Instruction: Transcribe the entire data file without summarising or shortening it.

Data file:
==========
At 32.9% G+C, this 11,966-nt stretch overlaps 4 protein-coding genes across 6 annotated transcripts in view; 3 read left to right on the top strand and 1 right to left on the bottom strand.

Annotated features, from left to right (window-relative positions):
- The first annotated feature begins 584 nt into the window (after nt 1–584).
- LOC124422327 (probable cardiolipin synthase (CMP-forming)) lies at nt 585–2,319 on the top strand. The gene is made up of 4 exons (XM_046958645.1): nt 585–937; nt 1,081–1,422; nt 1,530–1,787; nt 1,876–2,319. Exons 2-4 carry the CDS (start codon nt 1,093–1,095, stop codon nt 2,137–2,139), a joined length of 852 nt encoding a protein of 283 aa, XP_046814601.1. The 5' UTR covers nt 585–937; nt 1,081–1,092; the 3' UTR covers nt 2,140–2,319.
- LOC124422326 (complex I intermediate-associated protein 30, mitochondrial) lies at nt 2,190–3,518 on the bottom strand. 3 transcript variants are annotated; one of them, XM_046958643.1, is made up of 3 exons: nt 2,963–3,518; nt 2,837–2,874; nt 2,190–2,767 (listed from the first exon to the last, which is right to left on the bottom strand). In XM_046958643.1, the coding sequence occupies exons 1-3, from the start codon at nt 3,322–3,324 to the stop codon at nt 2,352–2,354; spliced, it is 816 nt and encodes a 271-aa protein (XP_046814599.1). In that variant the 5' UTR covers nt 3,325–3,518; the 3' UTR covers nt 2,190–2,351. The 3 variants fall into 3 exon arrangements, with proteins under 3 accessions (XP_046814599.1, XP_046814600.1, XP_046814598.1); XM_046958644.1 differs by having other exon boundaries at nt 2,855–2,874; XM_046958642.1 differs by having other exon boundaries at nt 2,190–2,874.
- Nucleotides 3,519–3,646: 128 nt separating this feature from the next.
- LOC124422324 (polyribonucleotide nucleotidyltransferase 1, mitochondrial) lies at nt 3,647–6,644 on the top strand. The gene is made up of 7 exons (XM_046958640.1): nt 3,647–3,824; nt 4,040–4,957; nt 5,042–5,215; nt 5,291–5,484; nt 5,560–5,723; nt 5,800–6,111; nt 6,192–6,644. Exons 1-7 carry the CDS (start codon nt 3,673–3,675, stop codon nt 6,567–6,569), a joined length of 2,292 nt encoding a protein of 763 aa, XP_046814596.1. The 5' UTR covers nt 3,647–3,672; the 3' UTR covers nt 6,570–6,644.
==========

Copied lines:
At 32.9% G+C, this 11,966-nt stretch overlaps 4 protein-coding genes across 6 annotated transcripts in view; 3 read left to right on the top strand and 1 right to left on the bottom strand.

Annotated features, from left to right (window-relative positions):
- The first annotated feature begins 584 nt into the window (after nt 1–584).
- LOC124422327 (probable cardiolipin synthase (CMP-forming)) lies at nt 585–2,319 on the top strand. The gene is made up of 4 exons (XM_046958645.1): nt 585–937; nt 1,081–1,422; nt 1,530–1,787; nt 1,876–2,319. Exons 2-4 carry the CDS (start codon nt 1,093–1,095, stop codon nt 2,137–2,139), a joined length of 852 nt encoding a protein of 283 aa, XP_046814601.1. The 5' UTR covers nt 585–937; nt 1,081–1,092; the 3' UTR covers nt 2,140–2,319.
- LOC124422326 (complex I intermediate-associated protein 30, mitochondrial) lies at nt 2,190–3,518 on the bottom strand. 3 transcript variants are annotated; one of them, XM_046958643.1, is made up of 3 exons: nt 2,963–3,518; nt 2,837–2,874; nt 2,190–2,767 (listed from the first exon to the last, which is right to left on the bottom strand). In XM_046958643.1, the coding sequence occupies exons 1-3, from the start codon at nt 3,322–3,324 to the stop codon at nt 2,352–2,354; spliced, it is 816 nt and encodes a 271-aa protein (XP_046814599.1). In that variant the 5' UTR covers nt 3,325–3,518; the 3' UTR covers nt 2,190–2,351. The 3 variants fall into 3 exon arrangements, with proteins under 3 accessions (XP_046814599.1, XP_046814600.1, XP_046814598.1); XM_046958644.1 differs by having other exon boundaries at nt 2,855–2,874; XM_046958642.1 differs by having other exon boundaries at nt 2,190–2,874.
- Nucleotides 3,519–3,646: 128 nt separating this feature from the next.
- LOC124422324 (polyribonucleotide nucleotidyltransferase 1, mitochondrial) lies at nt 3,647–6,644 on the top strand. The gene is made up of 7 exons (XM_046958640.1): nt 3,647–3,824; nt 4,040–4,957; nt 5,042–5,215; nt 5,291–5,484; nt 5,560–5,723; nt 5,800–6,111; nt 6,192–6,644. Exons 1-7 carry the CDS (start codon nt 3,673–3,675, stop codon nt 6,567–6,569), a joined length of 2,292 nt encoding a protein of 763 aa, XP_046814596.1. The 5' UTR covers nt 3,647–3,672; the 3' UTR covers nt 6,570–6,644.